5 thoughts on “Atlas Is Shrugging”

  1. It’s not (only) the tax rates, but also the unfathomable regulations.


    “For all of this, we can first thank Sarbanes-Oxley. … it has essentially killed the creation of new public companies in America.

    Meanwhile, FASB has fiddled with the accounting rules so much that, as one of America’s most dynamic business executives, T.J. Rodgers of Cypress Semiconductor, recently blogged: “My financial statements are a mystery, even to me.” …

    But FASB’s biggest crime against the economy and the American people came when it decided to measure the impossible: options expensing. Given that most stock options in new start-up companies are never worth anything, this would seem a fool’s errand. But FASB went ahead — thereby drying up options as an incentive for people to take the risk of joining a young company and guaranteeing that the legendary millionaire secretaries would never be seen again.”

  2. Goodness, why should they (the Obama Administration) follow them? The purpose of government is (from its own point of view) to extend and enlarge the power of government. Improving the private economy is going in the opposite direction. The best situation for government is a prostrated, ineffective, thoroughly compromised private sector. In that situation, government is the only functioning social organization, and has all the power, all the prestige, all the goodies.

    Anyone who expects government to act altruistically, to reduce its power by increasing the power, wealth and prestige of private capital, is not thinking clearly, or exceedingly naive.

    Which is why sensible people treat government as a leech or slavering rabid pit bull. Useful, if deployed in limited circumstances, and on a short leash.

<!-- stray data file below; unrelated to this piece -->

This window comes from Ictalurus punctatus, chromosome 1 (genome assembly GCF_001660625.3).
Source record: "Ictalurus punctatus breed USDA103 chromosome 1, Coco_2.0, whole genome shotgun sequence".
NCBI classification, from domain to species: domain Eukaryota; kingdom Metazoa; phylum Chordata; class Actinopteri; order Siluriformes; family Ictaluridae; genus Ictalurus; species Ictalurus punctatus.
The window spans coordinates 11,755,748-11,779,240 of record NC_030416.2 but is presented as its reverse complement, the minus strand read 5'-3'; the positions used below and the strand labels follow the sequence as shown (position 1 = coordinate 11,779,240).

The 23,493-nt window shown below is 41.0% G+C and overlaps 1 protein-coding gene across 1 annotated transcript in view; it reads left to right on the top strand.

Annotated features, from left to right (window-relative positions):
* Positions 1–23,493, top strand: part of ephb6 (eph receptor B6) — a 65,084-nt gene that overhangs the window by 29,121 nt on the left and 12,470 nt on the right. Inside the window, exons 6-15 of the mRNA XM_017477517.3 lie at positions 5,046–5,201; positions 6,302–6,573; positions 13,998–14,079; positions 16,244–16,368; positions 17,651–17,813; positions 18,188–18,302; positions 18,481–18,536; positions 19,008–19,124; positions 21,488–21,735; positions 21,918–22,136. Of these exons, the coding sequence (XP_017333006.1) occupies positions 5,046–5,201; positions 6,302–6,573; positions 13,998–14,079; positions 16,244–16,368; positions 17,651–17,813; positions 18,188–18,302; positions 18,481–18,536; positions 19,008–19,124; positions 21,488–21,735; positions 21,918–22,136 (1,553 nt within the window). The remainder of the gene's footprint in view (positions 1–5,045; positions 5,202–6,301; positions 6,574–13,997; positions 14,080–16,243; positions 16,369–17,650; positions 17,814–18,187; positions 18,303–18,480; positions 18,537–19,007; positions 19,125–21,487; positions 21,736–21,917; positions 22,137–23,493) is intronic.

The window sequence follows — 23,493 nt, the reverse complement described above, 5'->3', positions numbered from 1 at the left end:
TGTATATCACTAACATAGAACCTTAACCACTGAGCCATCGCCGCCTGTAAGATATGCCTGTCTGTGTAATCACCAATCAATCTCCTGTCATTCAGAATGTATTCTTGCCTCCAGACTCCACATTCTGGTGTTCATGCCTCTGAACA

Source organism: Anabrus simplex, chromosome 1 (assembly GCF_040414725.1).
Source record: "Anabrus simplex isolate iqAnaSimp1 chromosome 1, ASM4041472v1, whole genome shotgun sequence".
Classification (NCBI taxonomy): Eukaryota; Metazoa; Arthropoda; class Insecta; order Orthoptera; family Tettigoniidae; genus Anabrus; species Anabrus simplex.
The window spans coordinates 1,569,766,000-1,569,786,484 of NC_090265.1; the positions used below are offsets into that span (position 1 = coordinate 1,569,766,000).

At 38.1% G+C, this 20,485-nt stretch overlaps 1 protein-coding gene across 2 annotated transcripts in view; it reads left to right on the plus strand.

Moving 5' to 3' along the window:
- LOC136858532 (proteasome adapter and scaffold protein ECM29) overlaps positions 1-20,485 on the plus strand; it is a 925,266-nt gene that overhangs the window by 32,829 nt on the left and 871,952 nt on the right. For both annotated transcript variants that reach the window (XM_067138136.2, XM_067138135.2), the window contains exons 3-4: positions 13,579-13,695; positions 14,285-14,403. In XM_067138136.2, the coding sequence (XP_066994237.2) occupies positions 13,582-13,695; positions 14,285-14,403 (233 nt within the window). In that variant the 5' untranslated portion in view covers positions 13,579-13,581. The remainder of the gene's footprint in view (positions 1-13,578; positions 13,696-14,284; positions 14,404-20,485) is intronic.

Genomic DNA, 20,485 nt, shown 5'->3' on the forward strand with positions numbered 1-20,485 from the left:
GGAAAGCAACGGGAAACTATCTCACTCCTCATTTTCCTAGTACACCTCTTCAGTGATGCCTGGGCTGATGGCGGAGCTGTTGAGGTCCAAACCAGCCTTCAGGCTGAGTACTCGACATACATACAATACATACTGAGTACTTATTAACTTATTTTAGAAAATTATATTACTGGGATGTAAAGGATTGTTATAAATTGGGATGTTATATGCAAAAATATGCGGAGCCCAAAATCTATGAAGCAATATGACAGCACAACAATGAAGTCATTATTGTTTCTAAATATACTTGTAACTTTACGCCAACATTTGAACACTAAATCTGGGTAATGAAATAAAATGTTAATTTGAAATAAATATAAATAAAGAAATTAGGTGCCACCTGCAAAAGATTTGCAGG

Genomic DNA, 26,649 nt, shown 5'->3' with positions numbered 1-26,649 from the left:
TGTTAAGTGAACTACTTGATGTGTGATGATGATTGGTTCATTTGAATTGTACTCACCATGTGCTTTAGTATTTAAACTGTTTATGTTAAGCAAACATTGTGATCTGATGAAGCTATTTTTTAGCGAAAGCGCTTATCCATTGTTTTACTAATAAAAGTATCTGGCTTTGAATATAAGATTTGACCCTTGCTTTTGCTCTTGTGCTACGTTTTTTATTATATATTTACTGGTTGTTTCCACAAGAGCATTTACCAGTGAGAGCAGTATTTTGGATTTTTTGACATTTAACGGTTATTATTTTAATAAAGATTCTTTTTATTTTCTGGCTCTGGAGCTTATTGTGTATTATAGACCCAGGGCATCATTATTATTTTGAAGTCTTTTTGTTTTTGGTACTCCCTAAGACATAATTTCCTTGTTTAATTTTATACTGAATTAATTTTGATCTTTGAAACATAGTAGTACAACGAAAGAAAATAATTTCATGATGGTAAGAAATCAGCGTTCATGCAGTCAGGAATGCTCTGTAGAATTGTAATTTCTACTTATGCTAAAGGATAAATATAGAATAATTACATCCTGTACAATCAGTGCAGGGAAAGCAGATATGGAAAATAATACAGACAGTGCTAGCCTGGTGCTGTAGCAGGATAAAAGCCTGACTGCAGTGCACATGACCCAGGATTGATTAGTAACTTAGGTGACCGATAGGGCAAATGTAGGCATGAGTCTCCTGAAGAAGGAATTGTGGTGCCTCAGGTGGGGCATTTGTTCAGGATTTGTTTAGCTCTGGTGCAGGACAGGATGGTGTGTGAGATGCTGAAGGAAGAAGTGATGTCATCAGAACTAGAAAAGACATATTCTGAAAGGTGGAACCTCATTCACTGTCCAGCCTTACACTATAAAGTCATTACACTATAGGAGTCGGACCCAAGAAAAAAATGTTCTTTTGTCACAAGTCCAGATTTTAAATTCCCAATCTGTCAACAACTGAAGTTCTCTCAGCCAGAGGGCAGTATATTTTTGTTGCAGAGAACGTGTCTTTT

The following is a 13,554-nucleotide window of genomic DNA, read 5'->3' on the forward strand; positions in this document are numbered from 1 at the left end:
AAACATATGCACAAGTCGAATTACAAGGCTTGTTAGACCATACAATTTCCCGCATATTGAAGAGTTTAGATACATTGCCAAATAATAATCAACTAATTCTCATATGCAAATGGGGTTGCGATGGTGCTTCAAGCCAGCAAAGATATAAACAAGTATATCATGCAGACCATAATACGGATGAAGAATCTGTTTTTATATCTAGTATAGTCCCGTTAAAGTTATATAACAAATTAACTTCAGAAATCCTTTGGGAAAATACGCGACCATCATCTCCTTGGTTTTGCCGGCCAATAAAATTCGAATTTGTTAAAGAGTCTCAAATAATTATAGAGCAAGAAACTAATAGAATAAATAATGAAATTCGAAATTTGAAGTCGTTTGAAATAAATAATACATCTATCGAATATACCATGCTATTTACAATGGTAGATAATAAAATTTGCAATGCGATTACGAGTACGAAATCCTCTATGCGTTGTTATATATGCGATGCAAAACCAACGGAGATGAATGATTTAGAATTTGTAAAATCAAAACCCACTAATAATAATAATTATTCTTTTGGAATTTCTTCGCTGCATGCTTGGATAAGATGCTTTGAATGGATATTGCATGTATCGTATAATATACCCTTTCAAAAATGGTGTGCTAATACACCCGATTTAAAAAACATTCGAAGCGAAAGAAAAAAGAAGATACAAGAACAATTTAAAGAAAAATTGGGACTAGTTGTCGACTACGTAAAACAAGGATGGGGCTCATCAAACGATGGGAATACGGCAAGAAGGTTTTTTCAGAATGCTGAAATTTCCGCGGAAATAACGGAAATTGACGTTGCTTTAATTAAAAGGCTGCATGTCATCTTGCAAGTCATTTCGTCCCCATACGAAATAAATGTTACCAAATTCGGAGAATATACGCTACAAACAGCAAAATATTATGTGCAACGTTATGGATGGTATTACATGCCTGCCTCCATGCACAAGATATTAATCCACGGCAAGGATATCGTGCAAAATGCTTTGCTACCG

3. Here’s how I see it. The problem isn’t rigorous accounting, but rather that all publically listed companies have to meet the same regulations and that these regulations are stiffer than those of other developed world countries.

    I think auditing should be optional. Companies should be able to list on a US stock market without even the pretense of an audit of their finances or they could follow the hardcore Sarbones-Oxley and current FASB rules. There should be penalties for a company that claims a certain accounting level and fails to meet that level.

    Government would simply help enforce accounting standards and related contracts.

  4. Phoo, if there were zero government accounting rules, then by now there’d be the equivalent of Equifax for corporations, a private firm that rated companies on their accounting practises and how honest they were about their liabilities blah blah. Investors don’t want to lose money — and, contra the Democratic populist crap, they are the most exposed when a company gronks — and reputable companies who wanted to attact money would readily go for that “UL listing” mark of approval.

    Instead, we get this dumb compromise, where government hasn’t the money and single-mindedness to preventatively monitor accounting practises, but relies on sanctioning wrongdoers long after the investors have lost their money, and where we are forced to accept a one size fits all solution. There’s a place for firms with absent or flimsy accounting practises, and people who like high-risk, high-return investments will send them their capital. Others prefer a tightly-audited checkbooks balanced to the penny firm for their very secure low reward investment. Each should get his wish.

    Each would get his wish, in a rational world, free of populist nostrums like SOX.

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